Re: [Cfrg] Prime 630*(427!+1)+1 for classic DH?

Greg Rose <ggr@seer-grog.net> Wed, 05 April 2017 23:20 UTC

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From: Greg Rose <ggr@seer-grog.net>
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Date: Wed, 5 Apr 2017 16:20:26 -0700
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Subject: Re: [Cfrg] Prime 630*(427!+1)+1 for classic DH?
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On Apr 5, 2017, at 13:32 , Greg Rose <ggr@seer-grog.net> wrote:
> 
> 
>> On Apr 5, 2017, at 12:39 , Dan Brown <danibrown@blackberry.com> wrote:
>> [snip]... for the choice 427!+1 of large prime factor of p-1. [snip]
>> 
> 
> Since a surprisingly large number of people think that N!+1 must be prime (referring back to the proof that there are an infinite number of primes) I checked. It is. Not that I ever doubted you, Dan...

A number of people responded off-list asking why I said this, and/or how I checked primality.

Quoting: https://primes.utm.edu/notes/proofs/infinite/euclids.html
> Theorem.
> There are infinitely many primes.
> Proof.
> Suppose that p1=2 < p2 = 3 < ... < pr are all of the primes. Let P = p1p2...pr+1 and let p be a prime dividing P; then p can not be any of p1, p2, ..., pr, otherwise p would divide the difference P-p1p2...pr=1, which is impossible. So this prime p is still another prime, and p1, p2, ..., pr would not be all of the primes.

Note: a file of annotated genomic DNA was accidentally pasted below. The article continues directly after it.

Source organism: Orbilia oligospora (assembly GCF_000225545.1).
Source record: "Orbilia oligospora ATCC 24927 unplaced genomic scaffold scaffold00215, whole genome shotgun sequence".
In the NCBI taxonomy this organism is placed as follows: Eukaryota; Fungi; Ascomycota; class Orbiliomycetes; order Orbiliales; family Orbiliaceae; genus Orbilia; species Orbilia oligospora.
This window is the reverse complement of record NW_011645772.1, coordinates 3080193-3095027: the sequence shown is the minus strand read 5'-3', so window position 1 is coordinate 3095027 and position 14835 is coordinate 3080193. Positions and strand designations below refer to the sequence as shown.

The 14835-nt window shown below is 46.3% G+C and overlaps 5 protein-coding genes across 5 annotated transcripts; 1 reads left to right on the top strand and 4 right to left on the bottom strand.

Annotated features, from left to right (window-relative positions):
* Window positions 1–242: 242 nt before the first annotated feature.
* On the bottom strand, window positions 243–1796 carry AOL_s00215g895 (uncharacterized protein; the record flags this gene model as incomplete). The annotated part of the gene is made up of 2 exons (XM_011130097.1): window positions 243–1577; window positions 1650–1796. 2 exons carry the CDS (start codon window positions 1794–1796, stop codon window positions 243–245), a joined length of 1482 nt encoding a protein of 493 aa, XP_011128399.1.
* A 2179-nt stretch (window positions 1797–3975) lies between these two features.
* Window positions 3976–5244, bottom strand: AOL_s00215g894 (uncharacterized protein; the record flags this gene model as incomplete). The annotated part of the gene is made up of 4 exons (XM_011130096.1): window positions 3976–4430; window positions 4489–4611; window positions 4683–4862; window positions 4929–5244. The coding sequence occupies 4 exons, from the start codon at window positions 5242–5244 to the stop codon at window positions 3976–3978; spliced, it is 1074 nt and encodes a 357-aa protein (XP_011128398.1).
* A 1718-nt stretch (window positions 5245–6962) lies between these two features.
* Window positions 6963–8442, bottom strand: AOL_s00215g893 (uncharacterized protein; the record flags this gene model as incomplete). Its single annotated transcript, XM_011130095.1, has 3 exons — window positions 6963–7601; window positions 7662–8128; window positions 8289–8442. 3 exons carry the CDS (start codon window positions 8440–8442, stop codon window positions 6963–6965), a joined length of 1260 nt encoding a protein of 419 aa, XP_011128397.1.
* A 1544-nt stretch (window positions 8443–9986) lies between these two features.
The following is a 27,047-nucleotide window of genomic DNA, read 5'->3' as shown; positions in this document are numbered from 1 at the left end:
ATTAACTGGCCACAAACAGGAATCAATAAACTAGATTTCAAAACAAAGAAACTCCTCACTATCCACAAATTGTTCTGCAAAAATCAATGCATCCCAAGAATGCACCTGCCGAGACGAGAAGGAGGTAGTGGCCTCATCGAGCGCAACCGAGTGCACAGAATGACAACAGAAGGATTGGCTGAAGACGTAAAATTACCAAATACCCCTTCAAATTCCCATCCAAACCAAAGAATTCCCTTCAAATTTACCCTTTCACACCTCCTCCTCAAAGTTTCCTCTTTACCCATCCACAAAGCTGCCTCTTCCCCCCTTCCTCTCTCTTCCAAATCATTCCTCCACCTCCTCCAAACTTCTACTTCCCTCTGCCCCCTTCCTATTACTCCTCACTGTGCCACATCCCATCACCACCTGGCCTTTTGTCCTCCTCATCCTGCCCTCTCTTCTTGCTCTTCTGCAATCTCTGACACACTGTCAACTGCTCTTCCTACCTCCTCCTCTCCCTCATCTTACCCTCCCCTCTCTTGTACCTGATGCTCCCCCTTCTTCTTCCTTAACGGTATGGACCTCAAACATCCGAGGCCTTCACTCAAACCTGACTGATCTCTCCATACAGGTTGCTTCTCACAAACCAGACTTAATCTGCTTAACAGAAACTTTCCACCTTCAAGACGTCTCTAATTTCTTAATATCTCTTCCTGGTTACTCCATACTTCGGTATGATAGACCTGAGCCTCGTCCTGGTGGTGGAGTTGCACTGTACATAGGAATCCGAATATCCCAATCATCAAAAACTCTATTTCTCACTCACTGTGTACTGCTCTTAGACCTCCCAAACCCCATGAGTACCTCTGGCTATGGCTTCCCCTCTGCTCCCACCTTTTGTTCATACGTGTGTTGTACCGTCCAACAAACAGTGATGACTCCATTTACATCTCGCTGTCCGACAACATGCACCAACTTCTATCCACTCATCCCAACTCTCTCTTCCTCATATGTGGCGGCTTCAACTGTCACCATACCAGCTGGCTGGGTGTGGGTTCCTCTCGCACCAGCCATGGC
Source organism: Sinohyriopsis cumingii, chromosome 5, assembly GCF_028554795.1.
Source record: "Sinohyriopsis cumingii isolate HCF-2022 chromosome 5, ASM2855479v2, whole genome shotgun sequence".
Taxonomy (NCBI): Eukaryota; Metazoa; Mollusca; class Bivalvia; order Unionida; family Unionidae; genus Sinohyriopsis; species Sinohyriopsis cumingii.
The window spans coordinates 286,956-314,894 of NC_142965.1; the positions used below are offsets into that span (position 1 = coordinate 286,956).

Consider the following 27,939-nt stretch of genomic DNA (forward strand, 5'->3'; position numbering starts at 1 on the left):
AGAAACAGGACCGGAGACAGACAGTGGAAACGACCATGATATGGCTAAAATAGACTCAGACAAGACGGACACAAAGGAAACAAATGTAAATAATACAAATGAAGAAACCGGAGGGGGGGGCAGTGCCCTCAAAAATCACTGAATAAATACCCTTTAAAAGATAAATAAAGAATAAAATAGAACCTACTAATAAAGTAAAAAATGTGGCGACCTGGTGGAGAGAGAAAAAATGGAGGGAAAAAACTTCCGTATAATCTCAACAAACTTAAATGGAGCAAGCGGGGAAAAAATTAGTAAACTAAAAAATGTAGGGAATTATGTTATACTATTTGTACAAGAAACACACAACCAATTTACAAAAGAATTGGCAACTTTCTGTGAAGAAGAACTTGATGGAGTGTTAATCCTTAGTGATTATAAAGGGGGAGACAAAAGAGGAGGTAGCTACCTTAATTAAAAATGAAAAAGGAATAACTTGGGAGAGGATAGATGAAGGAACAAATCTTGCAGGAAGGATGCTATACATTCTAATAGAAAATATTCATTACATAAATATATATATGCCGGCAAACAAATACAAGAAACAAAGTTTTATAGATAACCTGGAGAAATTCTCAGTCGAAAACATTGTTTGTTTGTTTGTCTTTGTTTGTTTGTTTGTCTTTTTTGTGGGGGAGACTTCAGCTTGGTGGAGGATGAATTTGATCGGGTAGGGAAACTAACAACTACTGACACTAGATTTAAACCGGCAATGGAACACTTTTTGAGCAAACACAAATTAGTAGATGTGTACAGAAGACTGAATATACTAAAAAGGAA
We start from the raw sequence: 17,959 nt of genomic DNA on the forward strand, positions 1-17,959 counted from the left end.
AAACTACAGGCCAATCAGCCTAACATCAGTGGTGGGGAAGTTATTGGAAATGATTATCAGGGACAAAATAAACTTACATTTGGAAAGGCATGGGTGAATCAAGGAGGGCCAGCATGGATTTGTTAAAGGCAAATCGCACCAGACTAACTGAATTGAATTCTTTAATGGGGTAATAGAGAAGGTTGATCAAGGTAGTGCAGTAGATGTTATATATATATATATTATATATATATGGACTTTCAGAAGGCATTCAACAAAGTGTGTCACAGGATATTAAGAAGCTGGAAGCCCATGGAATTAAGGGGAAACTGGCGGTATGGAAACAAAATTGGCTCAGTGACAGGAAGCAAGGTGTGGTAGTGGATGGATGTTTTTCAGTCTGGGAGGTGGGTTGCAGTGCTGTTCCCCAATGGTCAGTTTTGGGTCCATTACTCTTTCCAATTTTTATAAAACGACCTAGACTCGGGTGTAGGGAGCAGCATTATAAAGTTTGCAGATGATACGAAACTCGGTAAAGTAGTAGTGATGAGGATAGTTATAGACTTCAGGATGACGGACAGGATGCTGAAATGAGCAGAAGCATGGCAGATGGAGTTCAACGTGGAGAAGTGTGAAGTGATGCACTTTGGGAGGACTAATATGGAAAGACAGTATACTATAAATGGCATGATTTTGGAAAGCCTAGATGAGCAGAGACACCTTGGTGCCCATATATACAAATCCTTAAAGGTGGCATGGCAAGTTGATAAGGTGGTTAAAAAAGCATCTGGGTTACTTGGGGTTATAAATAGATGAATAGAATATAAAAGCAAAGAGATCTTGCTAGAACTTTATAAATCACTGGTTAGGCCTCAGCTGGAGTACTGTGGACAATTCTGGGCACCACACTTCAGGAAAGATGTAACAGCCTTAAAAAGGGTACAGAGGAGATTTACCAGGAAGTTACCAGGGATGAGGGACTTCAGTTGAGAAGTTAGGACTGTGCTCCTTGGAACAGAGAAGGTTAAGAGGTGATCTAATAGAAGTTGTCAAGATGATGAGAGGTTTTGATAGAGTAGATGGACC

> It is a common mistake to think that this proof says the product p1p2...pr+1 is prime.  The proof actually only uses the fact that there is a prime dividing this product.

I calculated 427!+1 using bc, edited it to remove continuation lines, and pasted the result into https://www.alpertron.com.ar/ECM.HTM. If it had been composite, it might have taken a long time when asked to factor it, but it takes very little time to come back and say that it's prime (that is, it is its only non-trivial factor).

However, I then proceeded with the obvious experiment to check the original number: (quoting Dan's original mail)
> Is the prime p=630*(427!+1)+1 vulnerable to the SNFS, or some variant of SNFS?  I think not, but I could easily be very wrong.

Somewhat to my dismay, it did NOT immediately pronounce the number to be prime. 20 minutes later it's still trying to factor it. I don't have anything to hand that will just check primality... perhaps someone else should check it. (Or I will try harder when I have something better than my laptop, which will be a while). It's also possible I made some sort of transcription error, and if so I apologize. Someone who has Mathematica or Maple lying around?

Greg.